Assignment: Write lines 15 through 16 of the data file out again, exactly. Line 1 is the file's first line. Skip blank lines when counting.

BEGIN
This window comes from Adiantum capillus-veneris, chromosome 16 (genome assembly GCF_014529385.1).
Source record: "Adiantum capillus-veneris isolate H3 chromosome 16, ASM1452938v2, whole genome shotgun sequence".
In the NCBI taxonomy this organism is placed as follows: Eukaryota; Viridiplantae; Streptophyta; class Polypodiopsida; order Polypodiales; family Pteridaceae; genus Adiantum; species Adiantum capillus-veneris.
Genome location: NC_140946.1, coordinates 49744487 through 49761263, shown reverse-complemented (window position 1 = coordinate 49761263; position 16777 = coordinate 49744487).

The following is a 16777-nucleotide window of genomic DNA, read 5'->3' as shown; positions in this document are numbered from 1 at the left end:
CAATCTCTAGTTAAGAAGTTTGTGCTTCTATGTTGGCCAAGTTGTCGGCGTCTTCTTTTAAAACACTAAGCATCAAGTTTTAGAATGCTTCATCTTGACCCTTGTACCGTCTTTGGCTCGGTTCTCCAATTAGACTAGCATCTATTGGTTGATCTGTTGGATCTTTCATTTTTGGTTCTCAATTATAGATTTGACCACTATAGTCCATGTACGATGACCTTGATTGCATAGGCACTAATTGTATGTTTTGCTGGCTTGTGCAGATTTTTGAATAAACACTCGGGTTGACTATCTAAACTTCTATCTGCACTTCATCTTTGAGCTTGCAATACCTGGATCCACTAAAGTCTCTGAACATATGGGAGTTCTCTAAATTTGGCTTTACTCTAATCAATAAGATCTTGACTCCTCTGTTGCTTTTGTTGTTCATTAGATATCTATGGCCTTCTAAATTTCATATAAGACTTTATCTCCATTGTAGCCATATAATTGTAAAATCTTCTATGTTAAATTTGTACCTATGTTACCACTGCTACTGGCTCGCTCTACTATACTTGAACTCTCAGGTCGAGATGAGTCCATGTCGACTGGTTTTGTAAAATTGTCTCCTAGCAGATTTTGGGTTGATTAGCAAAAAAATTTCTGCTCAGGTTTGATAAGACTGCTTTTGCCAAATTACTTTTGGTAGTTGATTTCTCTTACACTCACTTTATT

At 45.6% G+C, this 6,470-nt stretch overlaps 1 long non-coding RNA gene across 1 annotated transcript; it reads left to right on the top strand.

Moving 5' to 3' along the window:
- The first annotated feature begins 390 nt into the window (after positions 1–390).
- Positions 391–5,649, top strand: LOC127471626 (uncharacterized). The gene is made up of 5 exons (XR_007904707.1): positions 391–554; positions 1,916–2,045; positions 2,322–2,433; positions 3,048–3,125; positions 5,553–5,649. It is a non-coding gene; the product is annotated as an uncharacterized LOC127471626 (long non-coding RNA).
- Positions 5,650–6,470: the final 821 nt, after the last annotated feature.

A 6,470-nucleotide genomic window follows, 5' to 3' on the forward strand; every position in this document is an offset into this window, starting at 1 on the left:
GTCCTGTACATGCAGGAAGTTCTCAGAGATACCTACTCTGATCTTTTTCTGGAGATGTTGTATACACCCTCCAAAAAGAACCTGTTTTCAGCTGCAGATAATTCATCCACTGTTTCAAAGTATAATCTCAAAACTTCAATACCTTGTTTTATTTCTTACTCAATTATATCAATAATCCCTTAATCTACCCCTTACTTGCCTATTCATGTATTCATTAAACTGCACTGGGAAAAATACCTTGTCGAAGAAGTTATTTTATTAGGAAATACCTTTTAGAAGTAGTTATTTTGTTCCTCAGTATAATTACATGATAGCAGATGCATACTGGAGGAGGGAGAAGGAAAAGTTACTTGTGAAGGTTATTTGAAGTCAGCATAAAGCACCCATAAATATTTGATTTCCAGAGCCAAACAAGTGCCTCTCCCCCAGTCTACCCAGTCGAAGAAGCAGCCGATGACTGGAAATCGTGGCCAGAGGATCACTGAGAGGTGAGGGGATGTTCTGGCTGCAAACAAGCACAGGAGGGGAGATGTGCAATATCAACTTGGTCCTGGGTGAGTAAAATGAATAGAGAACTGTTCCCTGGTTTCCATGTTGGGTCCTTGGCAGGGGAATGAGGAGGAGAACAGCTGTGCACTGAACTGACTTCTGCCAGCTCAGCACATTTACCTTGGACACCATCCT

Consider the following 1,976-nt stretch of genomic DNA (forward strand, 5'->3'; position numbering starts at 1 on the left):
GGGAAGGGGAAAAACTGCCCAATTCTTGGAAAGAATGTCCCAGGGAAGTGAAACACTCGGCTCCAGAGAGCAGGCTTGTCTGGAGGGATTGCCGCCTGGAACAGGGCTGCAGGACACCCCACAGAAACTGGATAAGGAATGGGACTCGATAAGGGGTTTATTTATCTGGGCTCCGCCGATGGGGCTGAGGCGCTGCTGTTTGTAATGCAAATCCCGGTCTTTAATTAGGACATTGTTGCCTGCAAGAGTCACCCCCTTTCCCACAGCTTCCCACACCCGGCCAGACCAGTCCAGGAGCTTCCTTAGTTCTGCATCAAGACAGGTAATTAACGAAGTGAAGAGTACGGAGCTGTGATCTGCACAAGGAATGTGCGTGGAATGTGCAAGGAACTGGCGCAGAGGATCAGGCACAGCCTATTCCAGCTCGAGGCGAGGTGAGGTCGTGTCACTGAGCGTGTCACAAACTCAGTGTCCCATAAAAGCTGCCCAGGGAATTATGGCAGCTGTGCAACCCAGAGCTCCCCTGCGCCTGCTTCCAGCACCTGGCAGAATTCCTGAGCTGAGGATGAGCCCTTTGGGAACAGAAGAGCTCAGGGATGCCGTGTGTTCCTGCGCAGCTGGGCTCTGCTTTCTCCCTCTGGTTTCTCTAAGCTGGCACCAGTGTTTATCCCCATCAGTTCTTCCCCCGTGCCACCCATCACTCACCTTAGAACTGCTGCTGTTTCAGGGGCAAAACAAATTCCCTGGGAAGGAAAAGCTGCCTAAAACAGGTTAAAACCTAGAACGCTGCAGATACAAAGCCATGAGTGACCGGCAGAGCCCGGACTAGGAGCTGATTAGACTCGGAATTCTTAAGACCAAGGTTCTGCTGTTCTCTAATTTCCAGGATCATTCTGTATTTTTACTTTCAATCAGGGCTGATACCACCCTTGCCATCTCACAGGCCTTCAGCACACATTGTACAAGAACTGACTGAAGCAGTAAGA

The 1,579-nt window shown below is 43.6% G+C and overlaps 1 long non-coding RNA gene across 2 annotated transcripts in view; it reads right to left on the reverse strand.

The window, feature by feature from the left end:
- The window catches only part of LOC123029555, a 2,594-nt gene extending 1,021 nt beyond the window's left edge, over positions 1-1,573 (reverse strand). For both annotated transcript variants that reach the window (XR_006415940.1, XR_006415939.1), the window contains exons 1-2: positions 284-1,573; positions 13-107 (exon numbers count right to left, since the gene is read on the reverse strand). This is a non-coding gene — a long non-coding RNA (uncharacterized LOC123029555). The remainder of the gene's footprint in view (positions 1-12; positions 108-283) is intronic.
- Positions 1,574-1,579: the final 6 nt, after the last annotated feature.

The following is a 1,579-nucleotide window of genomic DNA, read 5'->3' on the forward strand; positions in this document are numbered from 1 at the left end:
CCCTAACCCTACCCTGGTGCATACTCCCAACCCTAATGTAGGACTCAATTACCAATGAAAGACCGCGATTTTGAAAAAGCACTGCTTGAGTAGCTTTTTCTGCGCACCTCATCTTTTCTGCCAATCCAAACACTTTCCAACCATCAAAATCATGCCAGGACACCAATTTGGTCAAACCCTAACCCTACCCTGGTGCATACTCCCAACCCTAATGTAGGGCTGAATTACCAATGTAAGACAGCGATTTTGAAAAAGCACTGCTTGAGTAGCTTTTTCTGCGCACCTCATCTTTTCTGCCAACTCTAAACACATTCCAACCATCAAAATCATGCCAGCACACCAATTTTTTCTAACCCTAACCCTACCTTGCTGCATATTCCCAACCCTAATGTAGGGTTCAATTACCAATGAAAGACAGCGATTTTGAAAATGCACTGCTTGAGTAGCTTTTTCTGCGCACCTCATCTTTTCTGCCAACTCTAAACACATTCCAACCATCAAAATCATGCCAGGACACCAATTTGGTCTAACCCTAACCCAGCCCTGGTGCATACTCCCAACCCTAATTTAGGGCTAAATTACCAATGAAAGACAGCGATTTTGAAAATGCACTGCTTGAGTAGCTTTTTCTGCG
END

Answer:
GGGAAGGGGAAAAACTGCCCAATTCTTGGAAAGAATGTCCCAGGGAAGTGAAACACTCGGCTCCAGAGAGCAGGCTTGTCTGGAGGGATTGCCGCCTGGAACAGGGCTGCAGGACACCCCACAGAAACTGGATAAGGAATGGGACTCGATAAGGGGTTTATTTATCTGGGCTCCGCCGATGGGGCTGAGGCGCTGCTGTTTGTAATGCAAATCCCGGTCTTTAATTAGGACATTGTTGCCTGCAAGAGTCACCCCCTTTCCCACAGCTTCCCACACCCGGCCAGACCAGTCCAGGAGCTTCCTTAGTTCTGCATCAAGACAGGTAATTAACGAAGTGAAGAGTACGGAGCTGTGATCTGCACAAGGAATGTGCGTGGAATGTGCAAGGAACTGGCGCAGAGGATCAGGCACAGCCTATTCCAGCTCGAGGCGAGGTGAGGTCGTGTCACTGAGCGTGTCACAAACTCAGTGTCCCATAAAAGCTGCCCAGGGAATTATGGCAGCTGTGCAACCCAGAGCTCCCCTGCGCCTGCTTCCAGCACCTGGCAGAATTCCTGAGCTGAGGATGAGCCCTTTGGGAACAGAAGAGCTCAGGGATGCCGTGTGTTCCTGCGCAGCTGGGCTCTGCTTTCTCCCTCTGGTTTCTCTAAGCTGGCACCAGTGTTTATCCCCATCAGTTCTTCCCCCGTGCCACCCATCACTCACCTTAGAACTGCTGCTGTTTCAGGGGCAAAACAAATTCCCTGGGAAGGAAAAGCTGCCTAAAACAGGTTAAAACCTAGAACGCTGCAGATACAAAGCCATGAGTGACCGGCAGAGCCCGGACTAGGAGCTGATTAGACTCGGAATTCTTAAGACCAAGGTTCTGCTGTTCTCTAATTTCCAGGATCATTCTGTATTTTTACTTTCAATCAGGGCTGATACCACCCTTGCCATCTCACAGGCCTTCAGCACACATTGTACAAGAACTGACTGAAGCAGTAAGA

The 1,579-nt window shown below is 43.6% G+C and overlaps 1 long non-coding RNA gene across 2 annotated transcripts in view; it reads right to left on the reverse strand.